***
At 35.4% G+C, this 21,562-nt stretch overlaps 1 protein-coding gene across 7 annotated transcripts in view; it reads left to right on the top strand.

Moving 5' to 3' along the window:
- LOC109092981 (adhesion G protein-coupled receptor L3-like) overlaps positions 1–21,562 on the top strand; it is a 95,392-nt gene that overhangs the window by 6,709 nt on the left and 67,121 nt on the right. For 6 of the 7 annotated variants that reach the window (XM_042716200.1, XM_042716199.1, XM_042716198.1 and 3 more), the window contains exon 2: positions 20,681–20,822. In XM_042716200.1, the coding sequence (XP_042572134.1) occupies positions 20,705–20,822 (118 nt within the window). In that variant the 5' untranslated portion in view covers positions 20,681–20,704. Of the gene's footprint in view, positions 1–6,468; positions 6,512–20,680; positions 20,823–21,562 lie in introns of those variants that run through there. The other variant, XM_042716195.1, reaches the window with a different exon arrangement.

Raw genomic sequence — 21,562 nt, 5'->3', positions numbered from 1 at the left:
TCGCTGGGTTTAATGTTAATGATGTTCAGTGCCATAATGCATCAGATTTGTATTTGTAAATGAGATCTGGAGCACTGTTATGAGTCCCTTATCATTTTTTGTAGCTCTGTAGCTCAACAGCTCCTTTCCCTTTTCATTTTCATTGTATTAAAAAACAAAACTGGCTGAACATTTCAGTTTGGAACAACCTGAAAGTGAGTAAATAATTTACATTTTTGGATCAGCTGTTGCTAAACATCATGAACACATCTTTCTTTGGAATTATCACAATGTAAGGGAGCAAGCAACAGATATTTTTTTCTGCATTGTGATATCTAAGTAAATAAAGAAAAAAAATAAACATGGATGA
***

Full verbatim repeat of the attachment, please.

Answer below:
At 35.4% G+C, this 21,562-nt stretch overlaps 1 protein-coding gene across 7 annotated transcripts in view; it reads left to right on the top strand.

Moving 5' to 3' along the window:
- LOC109092981 (adhesion G protein-coupled receptor L3-like) overlaps positions 1–21,562 on the top strand; it is a 95,392-nt gene that overhangs the window by 6,709 nt on the left and 67,121 nt on the right. For 6 of the 7 annotated variants that reach the window (XM_042716200.1, XM_042716199.1, XM_042716198.1 and 3 more), the window contains exon 2: positions 20,681–20,822. In XM_042716200.1, the coding sequence (XP_042572134.1) occupies positions 20,705–20,822 (118 nt within the window). In that variant the 5' untranslated portion in view covers positions 20,681–20,704. Of the gene's footprint in view, positions 1–6,468; positions 6,512–20,680; positions 20,823–21,562 lie in introns of those variants that run through there. The other variant, XM_042716195.1, reaches the window with a different exon arrangement.

Raw genomic sequence — 21,562 nt, 5'->3', positions numbered from 1 at the left:
TCGCTGGGTTTAATGTTAATGATGTTCAGTGCCATAATGCATCAGATTTGTATTTGTAAATGAGATCTGGAGCACTGTTATGAGTCCCTTATCATTTTTTGTAGCTCTGTAGCTCAACAGCTCCTTTCCCTTTTCATTTTCATTGTATTAAAAAACAAAACTGGCTGAACATTTCAGTTTGGAACAACCTGAAAGTGAGTAAATAATTTACATTTTTGGATCAGCTGTTGCTAAACATCATGAACACATCTTTCTTTGGAATTATCACAATGTAAGGGAGCAAGCAACAGATATTTTTTTCTGCATTGTGATATCTAAGTAAATAAAGAAAAAAAATAAACATGGATGA